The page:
Glimpses of the crowd on exhibition’s opening night – by Nii Odzenma
Kwame Nkrumah’s University of Science and Technology (KNUST) ‘s end of year exhibition offered Accra for the third year in a row, a plethora and diversity of works interrogating perceptions of sexuality, identity, consumerism, social patterns and heritage amongst other topics.
This year’s exhibition coined “Cornfields in Accra” was borrowed from Ghanaian writer Ama Atta Aidoo’s eponymous poem, to depict labour and most of all, resilience. Curators of the show[i] presented new media works in the mix of artworks and wanted to increase accessibility of these works by including braille and local language translations.
Popular KNUST alumni also contributed to the exhibition with artist Ibrahim Mahama’s iconic jute sacks draping like last year the entrance of the Museum of Science and Technology and promising artist Adjo Kisser’s large fresco coating one side of the Museum.
Among the remarkable works of graduates, Desmond Acquah’s ‘organs’ surrounded the ground floor with several sets of 3-4 organs scientifically presented under a glass. The itemised organs representing lungs, hearts, kidneys, were detached from the human body and covered with fluorescent glitter offering viewers a semblance of sugary glistening crystals. The illusory appearance of these organs as colourful candy offered a sharp contrast between the reality and rawness of the items.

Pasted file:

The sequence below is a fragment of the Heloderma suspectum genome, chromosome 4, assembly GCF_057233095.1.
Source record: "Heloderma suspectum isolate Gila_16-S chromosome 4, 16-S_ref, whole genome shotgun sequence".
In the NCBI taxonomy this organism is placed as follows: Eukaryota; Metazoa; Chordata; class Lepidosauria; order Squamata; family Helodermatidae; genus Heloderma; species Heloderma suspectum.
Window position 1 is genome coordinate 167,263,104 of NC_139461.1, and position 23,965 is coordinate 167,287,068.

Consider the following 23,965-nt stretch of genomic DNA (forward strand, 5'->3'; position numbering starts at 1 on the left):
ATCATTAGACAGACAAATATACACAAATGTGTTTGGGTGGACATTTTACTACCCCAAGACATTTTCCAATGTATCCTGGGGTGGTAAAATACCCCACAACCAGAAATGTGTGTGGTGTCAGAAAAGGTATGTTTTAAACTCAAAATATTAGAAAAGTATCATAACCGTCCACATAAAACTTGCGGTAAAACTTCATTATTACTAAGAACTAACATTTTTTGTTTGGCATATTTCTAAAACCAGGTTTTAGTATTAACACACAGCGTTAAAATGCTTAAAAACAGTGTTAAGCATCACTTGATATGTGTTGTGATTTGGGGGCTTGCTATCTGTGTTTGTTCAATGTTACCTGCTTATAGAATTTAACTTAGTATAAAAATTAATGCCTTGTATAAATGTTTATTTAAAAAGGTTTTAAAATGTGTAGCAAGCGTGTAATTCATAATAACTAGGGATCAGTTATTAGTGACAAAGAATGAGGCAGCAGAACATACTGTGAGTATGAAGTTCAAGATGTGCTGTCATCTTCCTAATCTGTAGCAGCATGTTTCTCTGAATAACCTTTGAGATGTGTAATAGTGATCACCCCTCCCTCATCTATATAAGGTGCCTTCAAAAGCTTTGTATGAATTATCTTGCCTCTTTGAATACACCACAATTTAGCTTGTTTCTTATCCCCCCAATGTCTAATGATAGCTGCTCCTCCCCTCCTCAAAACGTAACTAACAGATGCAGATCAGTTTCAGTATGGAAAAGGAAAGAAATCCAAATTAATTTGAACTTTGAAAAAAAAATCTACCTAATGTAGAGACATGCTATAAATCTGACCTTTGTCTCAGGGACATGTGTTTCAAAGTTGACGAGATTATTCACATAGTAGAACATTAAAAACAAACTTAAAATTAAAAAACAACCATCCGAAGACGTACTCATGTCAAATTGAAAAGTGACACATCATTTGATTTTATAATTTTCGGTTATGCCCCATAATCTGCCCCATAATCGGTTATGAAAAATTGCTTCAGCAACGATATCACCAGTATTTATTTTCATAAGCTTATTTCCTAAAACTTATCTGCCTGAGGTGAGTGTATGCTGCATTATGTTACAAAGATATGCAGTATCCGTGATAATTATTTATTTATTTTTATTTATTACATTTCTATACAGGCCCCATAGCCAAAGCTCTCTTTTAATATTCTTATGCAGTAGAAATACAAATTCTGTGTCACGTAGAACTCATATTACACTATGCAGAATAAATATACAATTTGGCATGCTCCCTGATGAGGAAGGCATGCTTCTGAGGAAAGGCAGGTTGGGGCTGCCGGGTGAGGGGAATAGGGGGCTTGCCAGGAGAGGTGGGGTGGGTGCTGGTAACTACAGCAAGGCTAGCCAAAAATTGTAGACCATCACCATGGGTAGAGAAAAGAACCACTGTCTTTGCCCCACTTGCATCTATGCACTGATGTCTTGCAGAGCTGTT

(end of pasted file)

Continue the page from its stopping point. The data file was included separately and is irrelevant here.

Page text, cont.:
Photo: Caleb Prah, Madonna – Nii Odzenma
A few “classical” paintings were visible, the ones from Afia Prempeh, attracting many gazes. Prempeh’s works in large frames are hard to avoid and mix classic with surrealist art. She features historical Ghanaian figures such as the country’s first President, Kwame Nkrumah, the warrior Yaa Asantewaa as well as agriculturist Tetteh Quarshie. In her own words, even if glory seems to be portrayed, she overall critiques the failures of globalisation, democracy and the New World Order.
Guests viewing Afia Prempeh – BlaxTARLINES
Other abstract artworks also questioned viewers on the place of dirt in our lives (Percy Nii Nortey), to our understanding of patriarchy and women’s owning of their hair (Priscilla Kennedy) to satirical illustrations of Ghanaian society (Bright Ackwerh).
The diversity and richness of works from nearly a hundred artists showcased was dizzying and beyond inspiring, a tangible proof that Ghanaian artists “will survive among the turbines”[ii] and have so much more to share with the world.
Exhibition was extended until end of August. More information: https://www.facebook.com/blaxtarlines
[i] BlaxTARLINES KUMASI, project space for contemporary art; the KNUST and the Ghana Museums and Monuments Board
[ii] Ama Ata Aidoo “Cornfields in Accra” poem.